While the engineering change technique described above works well, there are some disadvantages. For example, in order to accommodate the necessary wire bonding, the engineering change pads are relatively large, compared to the terminals of the integrated circuit devices carried by the substrate, and thus the engineering change pads occupy a great deal of space on the top surface of the substrate. As integrated circuit devices become smaller, more such devices can be mounted on a given area on a substrate surface. When this is done, there is a corresponding increase in the number of device logic terminals in a given area on the substrate. The additional device terminals require additional engineering change pads; and with the size of the engineering change pads constrained to accommodate wire bonding, the total area required by the engineering change pads increases dramatically. Indeed, for an integrated circuit device carrier having a high density of device logic terminals, there simply is not enough room on the carrier to provide one engineering change pad for each circuit device terminal.
An object of this invention is to provide a new and improved method and structure for modifying an inaccessible circuit network in a modular substrate that supports and interconnects a multitude of integrated circuit devices.
Another object of the present invention is to provide an engineering change technique for making circuit changes in a carrier for a multitude of integrated circuit devices, where the number of engineering change pads is less than the number of device logic terminals on the carrier.
A further object of the present invention is to provide a unique pathway between each of a multitude of device logic terminals on a carrier for integrated circuit devices and each of a multitude of engineering change pads on the carrier, thereby allowing each of an arbitrary subset of the terminals to be connected to a respective one of the engineering change pads even though the number of engineering change pads is less than the number of device terminals.
Another object of this invention is to provide a carrier for integrated circuit devices in which, in comparison to conventional circuit carriers, more joints and less deletes are performed to effect an engineering change.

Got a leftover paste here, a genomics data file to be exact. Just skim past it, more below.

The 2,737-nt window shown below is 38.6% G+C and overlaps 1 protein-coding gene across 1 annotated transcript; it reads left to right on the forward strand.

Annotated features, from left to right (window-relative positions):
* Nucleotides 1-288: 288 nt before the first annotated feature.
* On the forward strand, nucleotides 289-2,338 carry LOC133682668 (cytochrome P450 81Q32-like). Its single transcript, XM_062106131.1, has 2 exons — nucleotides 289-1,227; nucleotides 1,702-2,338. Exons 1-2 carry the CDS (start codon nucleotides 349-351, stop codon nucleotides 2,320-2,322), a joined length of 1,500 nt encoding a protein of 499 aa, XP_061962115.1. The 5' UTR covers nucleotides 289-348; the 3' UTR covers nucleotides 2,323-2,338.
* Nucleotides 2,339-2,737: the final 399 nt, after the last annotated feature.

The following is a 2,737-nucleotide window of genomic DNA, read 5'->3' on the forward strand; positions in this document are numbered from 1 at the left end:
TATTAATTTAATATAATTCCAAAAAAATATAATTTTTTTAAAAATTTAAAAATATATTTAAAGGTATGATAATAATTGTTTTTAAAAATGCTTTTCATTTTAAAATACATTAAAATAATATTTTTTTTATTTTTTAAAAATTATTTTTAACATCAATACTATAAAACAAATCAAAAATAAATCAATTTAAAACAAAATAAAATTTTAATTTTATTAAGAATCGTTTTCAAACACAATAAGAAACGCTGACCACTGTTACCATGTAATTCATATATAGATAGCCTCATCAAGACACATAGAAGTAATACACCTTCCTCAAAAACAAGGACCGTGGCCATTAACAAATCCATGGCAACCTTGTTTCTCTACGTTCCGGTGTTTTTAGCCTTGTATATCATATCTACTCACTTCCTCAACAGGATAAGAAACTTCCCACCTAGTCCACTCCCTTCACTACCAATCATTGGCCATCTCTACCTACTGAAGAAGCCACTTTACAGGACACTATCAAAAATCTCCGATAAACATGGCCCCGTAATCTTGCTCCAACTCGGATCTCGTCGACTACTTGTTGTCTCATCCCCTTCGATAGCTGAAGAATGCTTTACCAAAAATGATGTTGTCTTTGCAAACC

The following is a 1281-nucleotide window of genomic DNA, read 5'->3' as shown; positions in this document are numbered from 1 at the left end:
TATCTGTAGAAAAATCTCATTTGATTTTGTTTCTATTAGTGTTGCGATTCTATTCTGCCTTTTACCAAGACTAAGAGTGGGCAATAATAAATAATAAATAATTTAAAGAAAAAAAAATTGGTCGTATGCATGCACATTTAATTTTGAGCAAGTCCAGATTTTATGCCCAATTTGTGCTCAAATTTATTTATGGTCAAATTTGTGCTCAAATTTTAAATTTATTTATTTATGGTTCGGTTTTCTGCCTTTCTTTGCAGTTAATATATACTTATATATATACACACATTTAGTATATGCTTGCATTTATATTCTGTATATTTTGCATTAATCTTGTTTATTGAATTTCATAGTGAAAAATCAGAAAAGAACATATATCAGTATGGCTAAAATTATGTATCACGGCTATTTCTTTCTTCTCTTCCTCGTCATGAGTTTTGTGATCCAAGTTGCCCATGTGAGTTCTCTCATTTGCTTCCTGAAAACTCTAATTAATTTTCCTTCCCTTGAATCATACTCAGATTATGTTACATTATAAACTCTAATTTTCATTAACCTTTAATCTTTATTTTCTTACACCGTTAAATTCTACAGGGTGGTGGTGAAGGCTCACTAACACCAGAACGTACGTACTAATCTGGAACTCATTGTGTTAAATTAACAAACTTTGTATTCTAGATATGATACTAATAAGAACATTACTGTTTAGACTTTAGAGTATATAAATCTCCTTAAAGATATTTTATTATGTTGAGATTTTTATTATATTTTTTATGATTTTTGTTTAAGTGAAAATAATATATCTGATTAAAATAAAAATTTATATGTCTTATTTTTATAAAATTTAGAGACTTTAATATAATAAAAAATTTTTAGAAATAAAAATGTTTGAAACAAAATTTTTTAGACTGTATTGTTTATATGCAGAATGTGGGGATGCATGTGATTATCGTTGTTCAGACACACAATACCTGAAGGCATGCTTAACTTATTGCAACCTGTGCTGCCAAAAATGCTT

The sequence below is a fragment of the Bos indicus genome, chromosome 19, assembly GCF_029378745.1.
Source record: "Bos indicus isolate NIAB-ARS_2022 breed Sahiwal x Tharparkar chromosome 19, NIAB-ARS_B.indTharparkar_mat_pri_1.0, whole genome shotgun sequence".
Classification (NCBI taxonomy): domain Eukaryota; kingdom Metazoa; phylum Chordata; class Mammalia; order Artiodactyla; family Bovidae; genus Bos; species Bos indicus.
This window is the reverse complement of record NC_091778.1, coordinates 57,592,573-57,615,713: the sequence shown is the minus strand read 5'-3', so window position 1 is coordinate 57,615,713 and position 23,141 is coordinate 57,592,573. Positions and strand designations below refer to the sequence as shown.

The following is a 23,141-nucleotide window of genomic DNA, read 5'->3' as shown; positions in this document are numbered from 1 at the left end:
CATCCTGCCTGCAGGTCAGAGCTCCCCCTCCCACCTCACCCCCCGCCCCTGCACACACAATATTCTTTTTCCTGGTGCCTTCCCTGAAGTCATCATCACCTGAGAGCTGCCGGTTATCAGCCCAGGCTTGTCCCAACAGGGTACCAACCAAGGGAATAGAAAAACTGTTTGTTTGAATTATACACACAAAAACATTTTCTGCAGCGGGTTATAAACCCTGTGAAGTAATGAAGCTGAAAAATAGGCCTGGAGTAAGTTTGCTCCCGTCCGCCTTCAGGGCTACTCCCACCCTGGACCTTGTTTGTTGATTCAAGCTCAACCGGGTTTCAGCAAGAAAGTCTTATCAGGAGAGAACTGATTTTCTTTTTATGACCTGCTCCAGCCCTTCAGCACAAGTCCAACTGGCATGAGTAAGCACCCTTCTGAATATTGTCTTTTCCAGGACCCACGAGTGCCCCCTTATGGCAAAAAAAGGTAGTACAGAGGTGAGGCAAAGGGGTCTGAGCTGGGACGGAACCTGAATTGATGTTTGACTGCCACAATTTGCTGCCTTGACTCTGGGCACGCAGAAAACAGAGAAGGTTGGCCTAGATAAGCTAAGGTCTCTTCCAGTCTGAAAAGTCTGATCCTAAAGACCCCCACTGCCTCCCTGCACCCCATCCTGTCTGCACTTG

These and other objectives are obtained with an integrated circuit carrier comprising a modular substrate having an upper surface, a multitude of electrically conducting device terminals on the upper surface of the substrate, a multitude of electrically conducting engineering change pads also on the upper surface of the substrate, and an engineering change network to form a unique electrical connection between each of an arbitrary subset of the device terminals and each of an arbitrary subset of the engineering change pads. Preferably, the engineering change network includes a multitude of connecting pads, and a multitude of first, second, and third conductive leads or wires, and each of the connecting pads includes first and second spaced apart sections.
Each device terminal is connected to the first section of a respective one connecting pad by one of the first leads; and the second section of each connecting pad is connected to one of the engineering change pads by a respective one of the second leads, and to another of the engineering change pads by a respective one of the third leads. Each engineering change pad includes a main bonding area and a multitude of inlet terminals; and each inlet terminal of each engineering change pad is connected to one of the connecting pads by a respective one of the second leads, and to another of the connecting pads by a respective one of the third leads. This engineering change network can be used to form a multitude of pathways to connect each of a multitude of adjacent device terminals to a respective one engineering change pad despite the fact that there are fewer engineering change pads than device terminals.
Further benefits and advantages of the invention will become apparent from a consideration of the following detailed description given with reference to the accompanying drawings, which specify and show preferred embodiments of the invention.
FIG. 1 is a partial, top plan view of a modular carrier for integrated circuit devices, in accordance with the present invention.
FIG. 2 is an enlarged view of the portion of FIG. 1 designated at A, and showing a multitude of engineering change pads, a multitude of device terminals, and a network interconnecting the engineering change pads and the device terminals.
FIG. 3 is a schematic view in perspective that illustrates buried engineering change lines in the carrier of FIG. 1.